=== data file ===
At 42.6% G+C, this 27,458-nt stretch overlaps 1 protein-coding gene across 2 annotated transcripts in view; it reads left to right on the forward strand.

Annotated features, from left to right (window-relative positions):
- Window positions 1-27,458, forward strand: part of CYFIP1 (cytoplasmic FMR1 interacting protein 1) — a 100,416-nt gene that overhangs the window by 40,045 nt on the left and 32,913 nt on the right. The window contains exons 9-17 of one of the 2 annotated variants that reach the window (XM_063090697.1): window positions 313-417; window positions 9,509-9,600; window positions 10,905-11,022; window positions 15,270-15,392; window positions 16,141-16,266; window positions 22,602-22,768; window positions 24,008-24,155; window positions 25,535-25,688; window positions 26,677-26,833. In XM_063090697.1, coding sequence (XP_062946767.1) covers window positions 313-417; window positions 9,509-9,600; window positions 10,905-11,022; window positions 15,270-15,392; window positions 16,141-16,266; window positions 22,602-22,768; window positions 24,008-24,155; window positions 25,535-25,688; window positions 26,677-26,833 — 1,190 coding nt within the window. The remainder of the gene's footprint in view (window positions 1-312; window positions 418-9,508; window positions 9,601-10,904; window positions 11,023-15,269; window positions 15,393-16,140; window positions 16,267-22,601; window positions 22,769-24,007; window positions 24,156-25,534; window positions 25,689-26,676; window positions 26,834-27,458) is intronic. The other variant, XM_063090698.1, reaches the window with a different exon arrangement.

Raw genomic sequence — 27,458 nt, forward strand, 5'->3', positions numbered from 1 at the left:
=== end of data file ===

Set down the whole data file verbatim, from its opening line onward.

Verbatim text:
At 42.6% G+C, this 27,458-nt stretch overlaps 1 protein-coding gene across 2 annotated transcripts in view; it reads left to right on the forward strand.

Annotated features, from left to right (window-relative positions):
- Window positions 1-27,458, forward strand: part of CYFIP1 (cytoplasmic FMR1 interacting protein 1) — a 100,416-nt gene that overhangs the window by 40,045 nt on the left and 32,913 nt on the right. The window contains exons 9-17 of one of the 2 annotated variants that reach the window (XM_063090697.1): window positions 313-417; window positions 9,509-9,600; window positions 10,905-11,022; window positions 15,270-15,392; window positions 16,141-16,266; window positions 22,602-22,768; window positions 24,008-24,155; window positions 25,535-25,688; window positions 26,677-26,833. In XM_063090697.1, coding sequence (XP_062946767.1) covers window positions 313-417; window positions 9,509-9,600; window positions 10,905-11,022; window positions 15,270-15,392; window positions 16,141-16,266; window positions 22,602-22,768; window positions 24,008-24,155; window positions 25,535-25,688; window positions 26,677-26,833 — 1,190 coding nt within the window. The remainder of the gene's footprint in view (window positions 1-312; window positions 418-9,508; window positions 9,601-10,904; window positions 11,023-15,269; window positions 15,393-16,140; window positions 16,267-22,601; window positions 22,769-24,007; window positions 24,156-25,534; window positions 25,689-26,676; window positions 26,834-27,458) is intronic. The other variant, XM_063090698.1, reaches the window with a different exon arrangement.

Raw genomic sequence — 27,458 nt, forward strand, 5'->3', positions numbered from 1 at the left: